No woman (and I would presume the same may perhaps be true for men, but I don’t dare assume anything) whose invested time and emotions into a relationship for any extended period of time wants to throw in the towel at the first sign of struggle. If anything, we (the tenacious) tend hold on never wanting to let go even when we know in our heart of hearts when we’ve lost the battle (and perhaps the war). So many of us hope beyond hope that there is chance for redemption—be it our own or our mate’s. We remain hopeful that even when the terrain on the road of life has become treacherous. We don’t want to give up, to throw in the towel. We strive to make it work in the face of imminent failure. But that’s what tenacious men and women do—we try as we might, but we just don’t quit.

In closing, I am reminded of a well-known poem I fell in love with as a young girl. While the author remains anonymous, the spirit and message of the poem have become familiar friends of mine. I leave with you the words of one of my all-time favorite poems, “Don’t Quit”.

Poem, "Don't Quit"


I Lost God; He Didn’t Lose Me

People lose all sorts of things: keys, money, books, track of time, socks, memories, games (contests), their minds, etc. Funny thing (in an ironic sort of way)—I seemed to have lost God somewhere over the past year. I know it sounds like an extremely strange statement, but it’s my truth. I’ve never spoken with someone who claims to have lost God, but I’ve had countless conversations with people who have lost one or more of the aforementioned items. Nevertheless, over the course of a year I have lost God—lost my ability to talk to God, to feel His presence in my life, to believe in/have faith in God, to pray to/speak to God, to meditate on His inspired word, to commune with other believers, to trust His word(s)—in short, I’ve simply lost Him.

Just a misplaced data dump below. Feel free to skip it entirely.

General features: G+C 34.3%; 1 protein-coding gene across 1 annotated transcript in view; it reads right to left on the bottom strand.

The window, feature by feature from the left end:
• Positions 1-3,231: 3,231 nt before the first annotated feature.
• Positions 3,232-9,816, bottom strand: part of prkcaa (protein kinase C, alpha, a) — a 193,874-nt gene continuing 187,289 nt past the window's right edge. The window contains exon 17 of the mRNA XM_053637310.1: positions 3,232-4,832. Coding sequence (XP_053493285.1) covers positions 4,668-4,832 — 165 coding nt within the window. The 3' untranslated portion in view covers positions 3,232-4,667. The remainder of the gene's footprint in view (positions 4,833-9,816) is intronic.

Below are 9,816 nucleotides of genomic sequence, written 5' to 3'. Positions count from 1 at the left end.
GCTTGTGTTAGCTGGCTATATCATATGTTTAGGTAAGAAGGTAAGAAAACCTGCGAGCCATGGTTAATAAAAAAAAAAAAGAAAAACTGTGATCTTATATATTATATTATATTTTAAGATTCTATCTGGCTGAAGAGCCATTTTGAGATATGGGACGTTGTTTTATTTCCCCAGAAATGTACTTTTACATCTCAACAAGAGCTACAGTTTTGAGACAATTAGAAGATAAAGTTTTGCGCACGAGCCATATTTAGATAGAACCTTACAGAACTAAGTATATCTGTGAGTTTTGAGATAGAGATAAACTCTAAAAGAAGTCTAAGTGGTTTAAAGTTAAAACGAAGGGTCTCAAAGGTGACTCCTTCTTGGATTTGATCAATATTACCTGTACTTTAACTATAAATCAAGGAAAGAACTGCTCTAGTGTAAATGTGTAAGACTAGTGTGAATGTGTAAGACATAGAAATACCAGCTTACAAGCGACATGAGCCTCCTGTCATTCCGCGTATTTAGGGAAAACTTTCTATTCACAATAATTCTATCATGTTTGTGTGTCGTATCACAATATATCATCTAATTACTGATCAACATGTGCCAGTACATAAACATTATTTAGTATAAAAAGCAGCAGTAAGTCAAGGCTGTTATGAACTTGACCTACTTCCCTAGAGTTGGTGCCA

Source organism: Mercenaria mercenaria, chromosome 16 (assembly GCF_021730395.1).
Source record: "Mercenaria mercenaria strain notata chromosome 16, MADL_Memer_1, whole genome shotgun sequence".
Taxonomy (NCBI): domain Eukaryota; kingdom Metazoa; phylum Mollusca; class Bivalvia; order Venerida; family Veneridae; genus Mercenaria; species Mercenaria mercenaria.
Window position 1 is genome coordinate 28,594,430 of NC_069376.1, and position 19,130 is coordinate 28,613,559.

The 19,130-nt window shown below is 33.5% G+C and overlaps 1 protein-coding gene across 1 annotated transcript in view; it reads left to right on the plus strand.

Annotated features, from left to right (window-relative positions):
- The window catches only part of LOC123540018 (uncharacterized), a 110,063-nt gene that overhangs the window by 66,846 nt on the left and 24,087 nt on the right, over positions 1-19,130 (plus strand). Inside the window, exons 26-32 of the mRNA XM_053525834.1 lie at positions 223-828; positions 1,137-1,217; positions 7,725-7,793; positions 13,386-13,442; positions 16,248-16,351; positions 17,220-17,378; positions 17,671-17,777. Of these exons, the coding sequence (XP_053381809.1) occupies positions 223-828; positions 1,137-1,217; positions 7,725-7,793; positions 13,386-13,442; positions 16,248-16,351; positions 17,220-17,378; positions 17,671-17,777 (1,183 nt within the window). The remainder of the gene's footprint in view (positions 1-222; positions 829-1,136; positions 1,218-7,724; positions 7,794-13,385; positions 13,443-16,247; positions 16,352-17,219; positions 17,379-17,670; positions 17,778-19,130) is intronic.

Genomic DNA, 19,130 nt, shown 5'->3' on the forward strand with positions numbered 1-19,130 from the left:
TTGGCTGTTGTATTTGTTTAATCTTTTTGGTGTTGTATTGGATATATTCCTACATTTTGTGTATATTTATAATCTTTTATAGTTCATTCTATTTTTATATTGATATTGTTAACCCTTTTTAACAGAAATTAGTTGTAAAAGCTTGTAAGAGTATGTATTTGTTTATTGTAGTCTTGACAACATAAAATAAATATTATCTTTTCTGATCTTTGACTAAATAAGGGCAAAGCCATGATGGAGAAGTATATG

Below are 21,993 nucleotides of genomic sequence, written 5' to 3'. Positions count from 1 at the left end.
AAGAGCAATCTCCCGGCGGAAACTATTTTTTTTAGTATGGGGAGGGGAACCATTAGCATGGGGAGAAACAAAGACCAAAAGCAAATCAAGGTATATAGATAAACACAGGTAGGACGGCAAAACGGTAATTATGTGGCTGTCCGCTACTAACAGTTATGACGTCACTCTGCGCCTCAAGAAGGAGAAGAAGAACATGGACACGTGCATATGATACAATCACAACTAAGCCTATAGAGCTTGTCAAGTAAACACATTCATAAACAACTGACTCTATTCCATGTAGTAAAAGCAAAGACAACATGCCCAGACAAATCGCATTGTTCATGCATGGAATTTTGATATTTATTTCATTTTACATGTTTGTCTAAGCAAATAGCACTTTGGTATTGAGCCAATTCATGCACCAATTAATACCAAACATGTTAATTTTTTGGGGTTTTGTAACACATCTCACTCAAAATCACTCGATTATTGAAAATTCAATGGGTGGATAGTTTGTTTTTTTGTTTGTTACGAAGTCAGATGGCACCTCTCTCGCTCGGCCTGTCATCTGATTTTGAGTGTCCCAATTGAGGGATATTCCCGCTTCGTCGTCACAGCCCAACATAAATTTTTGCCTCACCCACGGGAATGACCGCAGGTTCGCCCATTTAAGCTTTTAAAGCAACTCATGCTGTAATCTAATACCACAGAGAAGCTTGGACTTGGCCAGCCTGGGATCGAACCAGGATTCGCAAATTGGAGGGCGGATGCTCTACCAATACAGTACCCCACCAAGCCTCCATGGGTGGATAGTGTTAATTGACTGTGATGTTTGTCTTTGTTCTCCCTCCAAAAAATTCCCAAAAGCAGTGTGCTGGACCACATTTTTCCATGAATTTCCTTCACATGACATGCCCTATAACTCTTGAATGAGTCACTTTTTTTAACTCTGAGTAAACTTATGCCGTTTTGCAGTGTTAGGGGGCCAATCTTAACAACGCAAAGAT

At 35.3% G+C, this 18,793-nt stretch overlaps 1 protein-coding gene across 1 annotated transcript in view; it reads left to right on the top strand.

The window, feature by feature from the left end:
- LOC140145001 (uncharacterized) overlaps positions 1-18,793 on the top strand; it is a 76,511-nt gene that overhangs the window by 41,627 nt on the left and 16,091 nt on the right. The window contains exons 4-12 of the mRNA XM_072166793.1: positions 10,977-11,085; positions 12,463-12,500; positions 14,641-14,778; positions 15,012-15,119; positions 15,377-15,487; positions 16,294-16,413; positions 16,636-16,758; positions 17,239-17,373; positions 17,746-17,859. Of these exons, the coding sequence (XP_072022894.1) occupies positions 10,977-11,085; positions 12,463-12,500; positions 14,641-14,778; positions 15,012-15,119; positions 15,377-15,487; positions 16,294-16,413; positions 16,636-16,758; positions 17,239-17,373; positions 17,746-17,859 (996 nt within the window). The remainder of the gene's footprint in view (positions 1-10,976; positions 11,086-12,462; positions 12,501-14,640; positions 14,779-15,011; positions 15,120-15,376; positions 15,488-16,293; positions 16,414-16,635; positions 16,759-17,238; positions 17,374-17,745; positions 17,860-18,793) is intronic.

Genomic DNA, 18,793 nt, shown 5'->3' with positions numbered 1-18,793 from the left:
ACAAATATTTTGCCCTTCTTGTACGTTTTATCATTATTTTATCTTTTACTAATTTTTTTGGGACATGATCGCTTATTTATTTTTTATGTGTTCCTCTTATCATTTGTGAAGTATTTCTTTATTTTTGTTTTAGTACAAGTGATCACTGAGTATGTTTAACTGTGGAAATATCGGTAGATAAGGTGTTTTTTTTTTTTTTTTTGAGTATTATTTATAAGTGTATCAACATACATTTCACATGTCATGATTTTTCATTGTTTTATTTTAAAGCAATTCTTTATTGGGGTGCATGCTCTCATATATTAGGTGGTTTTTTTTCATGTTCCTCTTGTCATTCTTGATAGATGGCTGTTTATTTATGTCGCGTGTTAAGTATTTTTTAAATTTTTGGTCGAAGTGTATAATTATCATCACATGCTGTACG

And yet here I am wondering: is it even possible to lose God? Seriously, if we take God’s inspired word, The Bible, as Truth, then perhaps I’m delusional in thinking that I’ve lost God. But bear with me as I attempt to rationalize my current situation. In The Message translation of the bible, Deuteronomy 31:6 states:


“Be strong. Take courage. Don’t be intimidated. Don’t give them [doubts, circumstances, setbacks, shortcomings] a second thought because God, your God, is striding ahead of you. He’s right there with you. He won’t let you down; he won’t leave you.”


If God, my God (because at one point in time I accepted Jesus Christ as my personal Lord and Savior), is striding ahead of me, is right there (here) with me, how can I have lost Him? But I’m being real here, being completely honest and transparent.


I have lost God.


If I accept Deuteronomy 31:6 as Truth, then God hasn’t left me, hasn’t lost me—I’m the one in this relationship who has lost Him. And yes, it is a relationship. Despite the fact that I cannot touch God like I touch/feel other human beings, cannot have a conversation with Him as I do other human beings, cannot see Him like I see other human beings (or can I?), that doesn’t necessarily negate His presence, nor his being real. Yet and still, therein lies my dilemma. I want to believe God’s word. I want to believe that the words of the “Good Book” are true, but much of what I have seen and/or experienced over the course of my existence on this planet has left me questioning the truth of His word.


Let’s get back to business. If God is all and in all, then God is everywhere. And if God is everywhere, how can it be that I have lost Him? Again, let’s look at what His word says. Colossians 1:16-17 in the King James Version (KJV) reads:


“For by him were all things created, that are in heaven, and that are in earth, visible and invisible, whether they be thrones, or dominions, or principalities or powers: all things were created by him, and for him: And he is before all things, and by him all things consist.”